Away; luxbeetle; The Ballerina
Across Florida, I hear you
whisper a spell in the dark.
I feed a song to the Everglades,
and the river of grass gurgles like a messenger pigeon.
An ache, a slab of thunder, a glowing
screen—and our thoughts warm each other.
Has there ever been sunshine more coalescent
than ours? Our mind shoots like a shiver
down the intracoastal. A riptide of bees
builds us a hive south of Key West
where our titan thoughts can play,
intertwined and heaving and spilling
out into the Atlantic. Something dead rumbles
from inside the Earth, all our old bodies perhaps,
clamoring for light and the sweet brine
of the holy kisses we invented, longing
for the recipes of spells we use with indiscretion
each life to find each other.
Tender length of vine,
your noble breath blossoms
when you wrap your mind around me.
Paradigms, effervescent, hollow
my obstinate boredom.
Where were you, light,
when I was learning my name?
The shape it took in her
gnashing and hers and hers
I can leave putrefied
to gruel in their mouths,
for I need no name here.
What light bounces
between our mirrormouths?
Which infinities shall we select?
What legends are you made of?
Tangible marble of sun,
how you roll around in my mouth.
Teach me how to arrive
out of peony and snow.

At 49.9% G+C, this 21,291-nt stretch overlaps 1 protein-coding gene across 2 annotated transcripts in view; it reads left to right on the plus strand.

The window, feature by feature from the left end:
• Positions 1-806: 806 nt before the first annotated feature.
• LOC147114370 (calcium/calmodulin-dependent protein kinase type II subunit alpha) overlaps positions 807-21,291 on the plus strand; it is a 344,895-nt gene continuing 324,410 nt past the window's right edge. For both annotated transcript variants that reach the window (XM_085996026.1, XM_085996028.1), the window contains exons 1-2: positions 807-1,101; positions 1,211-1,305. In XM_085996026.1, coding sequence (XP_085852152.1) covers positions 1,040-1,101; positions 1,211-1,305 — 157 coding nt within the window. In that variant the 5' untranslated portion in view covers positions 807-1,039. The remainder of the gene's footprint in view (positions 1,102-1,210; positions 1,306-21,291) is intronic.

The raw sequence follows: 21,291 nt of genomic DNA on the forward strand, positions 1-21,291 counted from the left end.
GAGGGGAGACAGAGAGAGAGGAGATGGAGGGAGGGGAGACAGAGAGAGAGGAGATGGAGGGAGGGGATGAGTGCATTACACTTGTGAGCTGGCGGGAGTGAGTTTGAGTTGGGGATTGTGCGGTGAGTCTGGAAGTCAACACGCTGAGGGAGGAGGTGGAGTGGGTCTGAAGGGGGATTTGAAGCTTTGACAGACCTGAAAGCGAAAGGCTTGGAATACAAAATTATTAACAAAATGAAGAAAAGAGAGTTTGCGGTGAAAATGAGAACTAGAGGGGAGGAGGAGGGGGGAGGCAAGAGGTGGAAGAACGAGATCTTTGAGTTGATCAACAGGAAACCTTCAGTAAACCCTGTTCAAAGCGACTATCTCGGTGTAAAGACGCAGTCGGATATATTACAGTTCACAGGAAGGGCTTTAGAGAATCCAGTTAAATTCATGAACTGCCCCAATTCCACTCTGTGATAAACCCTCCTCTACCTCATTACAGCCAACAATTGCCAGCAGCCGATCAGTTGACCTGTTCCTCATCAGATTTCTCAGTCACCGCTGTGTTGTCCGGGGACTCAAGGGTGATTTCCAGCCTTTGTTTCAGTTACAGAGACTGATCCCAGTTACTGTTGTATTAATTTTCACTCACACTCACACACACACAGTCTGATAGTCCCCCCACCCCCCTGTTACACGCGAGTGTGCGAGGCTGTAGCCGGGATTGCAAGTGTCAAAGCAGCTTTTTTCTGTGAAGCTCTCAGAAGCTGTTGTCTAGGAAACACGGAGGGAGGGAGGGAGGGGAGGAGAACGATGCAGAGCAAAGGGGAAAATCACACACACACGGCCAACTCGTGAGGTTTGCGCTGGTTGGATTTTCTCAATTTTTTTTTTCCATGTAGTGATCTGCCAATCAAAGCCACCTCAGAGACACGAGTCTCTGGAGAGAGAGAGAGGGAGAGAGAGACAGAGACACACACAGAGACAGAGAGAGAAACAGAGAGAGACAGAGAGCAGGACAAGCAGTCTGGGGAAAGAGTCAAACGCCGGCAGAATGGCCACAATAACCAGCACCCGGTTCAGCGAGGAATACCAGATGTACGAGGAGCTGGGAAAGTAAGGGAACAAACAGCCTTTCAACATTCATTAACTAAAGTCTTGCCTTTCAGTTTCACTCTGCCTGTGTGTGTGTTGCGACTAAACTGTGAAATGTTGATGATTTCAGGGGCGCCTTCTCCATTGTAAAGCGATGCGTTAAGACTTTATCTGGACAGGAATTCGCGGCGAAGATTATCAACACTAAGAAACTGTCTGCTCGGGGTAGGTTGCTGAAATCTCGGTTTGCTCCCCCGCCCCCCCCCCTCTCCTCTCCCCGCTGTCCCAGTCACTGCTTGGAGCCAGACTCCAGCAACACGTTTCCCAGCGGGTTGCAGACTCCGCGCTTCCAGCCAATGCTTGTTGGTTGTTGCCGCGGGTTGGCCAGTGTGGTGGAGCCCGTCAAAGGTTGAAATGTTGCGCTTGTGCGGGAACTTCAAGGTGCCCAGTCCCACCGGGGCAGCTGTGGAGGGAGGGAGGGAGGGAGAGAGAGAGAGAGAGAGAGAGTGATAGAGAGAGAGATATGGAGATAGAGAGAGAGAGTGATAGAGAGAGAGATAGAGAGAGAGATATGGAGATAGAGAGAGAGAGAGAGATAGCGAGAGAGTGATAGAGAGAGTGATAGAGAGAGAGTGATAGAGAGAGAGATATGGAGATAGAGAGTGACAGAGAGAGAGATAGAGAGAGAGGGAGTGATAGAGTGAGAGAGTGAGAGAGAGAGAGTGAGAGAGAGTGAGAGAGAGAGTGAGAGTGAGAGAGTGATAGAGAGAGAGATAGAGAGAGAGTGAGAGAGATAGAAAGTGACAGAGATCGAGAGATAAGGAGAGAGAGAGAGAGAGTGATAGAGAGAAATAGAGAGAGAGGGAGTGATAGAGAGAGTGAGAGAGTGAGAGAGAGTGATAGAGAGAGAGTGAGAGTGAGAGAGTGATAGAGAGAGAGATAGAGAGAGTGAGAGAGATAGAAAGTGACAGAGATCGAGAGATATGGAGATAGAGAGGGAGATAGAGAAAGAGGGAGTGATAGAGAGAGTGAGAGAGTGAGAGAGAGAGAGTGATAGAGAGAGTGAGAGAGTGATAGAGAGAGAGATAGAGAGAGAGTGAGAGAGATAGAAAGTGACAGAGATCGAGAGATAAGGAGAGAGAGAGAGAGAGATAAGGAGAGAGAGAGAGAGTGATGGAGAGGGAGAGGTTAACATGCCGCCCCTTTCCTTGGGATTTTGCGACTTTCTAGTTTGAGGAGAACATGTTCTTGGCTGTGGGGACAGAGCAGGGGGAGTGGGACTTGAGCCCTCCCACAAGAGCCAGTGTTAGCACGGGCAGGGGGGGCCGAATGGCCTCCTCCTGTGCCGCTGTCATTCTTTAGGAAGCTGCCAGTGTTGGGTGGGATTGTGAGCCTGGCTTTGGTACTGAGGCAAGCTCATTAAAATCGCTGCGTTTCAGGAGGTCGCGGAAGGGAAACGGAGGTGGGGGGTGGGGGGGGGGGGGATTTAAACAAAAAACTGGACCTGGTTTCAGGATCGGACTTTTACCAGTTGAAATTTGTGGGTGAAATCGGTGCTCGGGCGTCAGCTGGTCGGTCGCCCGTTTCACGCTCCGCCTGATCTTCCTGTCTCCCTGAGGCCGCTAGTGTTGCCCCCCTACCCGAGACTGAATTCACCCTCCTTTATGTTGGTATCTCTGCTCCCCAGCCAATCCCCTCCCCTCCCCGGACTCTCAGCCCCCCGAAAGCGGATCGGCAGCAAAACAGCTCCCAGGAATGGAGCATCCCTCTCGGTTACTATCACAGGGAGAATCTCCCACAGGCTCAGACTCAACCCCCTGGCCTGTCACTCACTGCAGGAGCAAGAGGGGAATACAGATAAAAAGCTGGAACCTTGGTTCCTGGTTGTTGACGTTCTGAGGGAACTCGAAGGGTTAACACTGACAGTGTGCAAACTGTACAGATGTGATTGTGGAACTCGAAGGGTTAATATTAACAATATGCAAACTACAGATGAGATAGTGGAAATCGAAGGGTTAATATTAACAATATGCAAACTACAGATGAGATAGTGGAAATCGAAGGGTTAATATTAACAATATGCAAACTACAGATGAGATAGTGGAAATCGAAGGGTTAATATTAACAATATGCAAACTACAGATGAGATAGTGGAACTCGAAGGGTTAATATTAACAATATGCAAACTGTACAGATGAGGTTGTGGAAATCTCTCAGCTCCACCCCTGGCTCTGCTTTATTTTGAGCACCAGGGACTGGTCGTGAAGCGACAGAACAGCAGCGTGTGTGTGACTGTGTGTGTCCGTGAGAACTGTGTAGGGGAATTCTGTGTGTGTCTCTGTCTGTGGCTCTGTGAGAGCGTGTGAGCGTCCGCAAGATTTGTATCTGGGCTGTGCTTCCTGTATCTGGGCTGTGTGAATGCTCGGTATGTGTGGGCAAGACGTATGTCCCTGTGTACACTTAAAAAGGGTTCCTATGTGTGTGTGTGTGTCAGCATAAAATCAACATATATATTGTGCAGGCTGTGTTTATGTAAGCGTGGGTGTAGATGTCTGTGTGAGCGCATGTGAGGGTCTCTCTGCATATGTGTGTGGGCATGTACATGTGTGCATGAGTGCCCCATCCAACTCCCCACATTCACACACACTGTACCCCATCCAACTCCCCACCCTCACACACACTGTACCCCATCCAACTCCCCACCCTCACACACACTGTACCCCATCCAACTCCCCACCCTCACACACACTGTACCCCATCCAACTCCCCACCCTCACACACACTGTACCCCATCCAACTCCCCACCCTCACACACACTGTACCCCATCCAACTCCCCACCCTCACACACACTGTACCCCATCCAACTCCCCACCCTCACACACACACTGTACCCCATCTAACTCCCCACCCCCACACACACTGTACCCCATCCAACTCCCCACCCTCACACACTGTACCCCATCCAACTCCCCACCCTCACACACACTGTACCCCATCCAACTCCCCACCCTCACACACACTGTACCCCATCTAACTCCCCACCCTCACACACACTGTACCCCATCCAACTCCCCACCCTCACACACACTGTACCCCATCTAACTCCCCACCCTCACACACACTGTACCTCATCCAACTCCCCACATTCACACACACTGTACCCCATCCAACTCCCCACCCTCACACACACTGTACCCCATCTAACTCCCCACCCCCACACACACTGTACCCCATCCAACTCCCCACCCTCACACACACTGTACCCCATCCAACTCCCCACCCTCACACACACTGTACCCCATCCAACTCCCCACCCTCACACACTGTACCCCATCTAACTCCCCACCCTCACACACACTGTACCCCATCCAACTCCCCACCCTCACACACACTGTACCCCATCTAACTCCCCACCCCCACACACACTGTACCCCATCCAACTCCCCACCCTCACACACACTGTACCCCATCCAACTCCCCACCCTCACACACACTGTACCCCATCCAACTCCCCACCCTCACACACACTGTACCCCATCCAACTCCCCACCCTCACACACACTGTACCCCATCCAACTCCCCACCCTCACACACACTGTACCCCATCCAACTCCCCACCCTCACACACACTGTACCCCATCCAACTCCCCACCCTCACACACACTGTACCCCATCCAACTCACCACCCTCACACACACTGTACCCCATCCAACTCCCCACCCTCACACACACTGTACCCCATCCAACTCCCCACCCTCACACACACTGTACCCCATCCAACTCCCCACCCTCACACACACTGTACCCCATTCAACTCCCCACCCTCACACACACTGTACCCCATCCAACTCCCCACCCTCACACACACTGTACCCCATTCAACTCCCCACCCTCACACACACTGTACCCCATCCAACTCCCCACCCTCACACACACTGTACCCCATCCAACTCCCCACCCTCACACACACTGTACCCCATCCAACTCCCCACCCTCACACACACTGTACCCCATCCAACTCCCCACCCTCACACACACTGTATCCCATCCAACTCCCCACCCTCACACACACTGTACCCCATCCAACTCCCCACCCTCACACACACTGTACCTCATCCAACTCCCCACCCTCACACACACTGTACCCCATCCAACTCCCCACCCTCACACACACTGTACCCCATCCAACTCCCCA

(The beetles march
upstream like monks
with their horns breaching
the gestating sky.
They come for you.
Perhaps you’ll go with them.
When you arrive home
in winter, I will be here,
three-eyed and ravenous,
holding a bowl of poems.)
Predators and beloved both,
we track the roots
grasping for the other,
where we have loved only one
or the other until now.
These terrors are prototypical,
but not paramount.
I do not dream of ownership,
only the little aftermaths
you’ve offered from the beginning.
In their absence, however,
this lie becomes virtuous:
I love you as you love light,
I love you as you love light,
I love you as you love light.
Which is to say, there are cities in me
I must constantly free from myself,
claw-hearted and jugular,
a bloody coup at breakfast,
lunch, and dinner, revolutions
as often as coffee.
The beetles, upon return, luminous
and lumbering as the dogs of war,
sweep the dead from the streets,
set a table: a bowl, a knife, a heart.
You eke out a glimpse of Valhalla
from her jawline or eyes or the orbits
of fingertip tracing your tattoos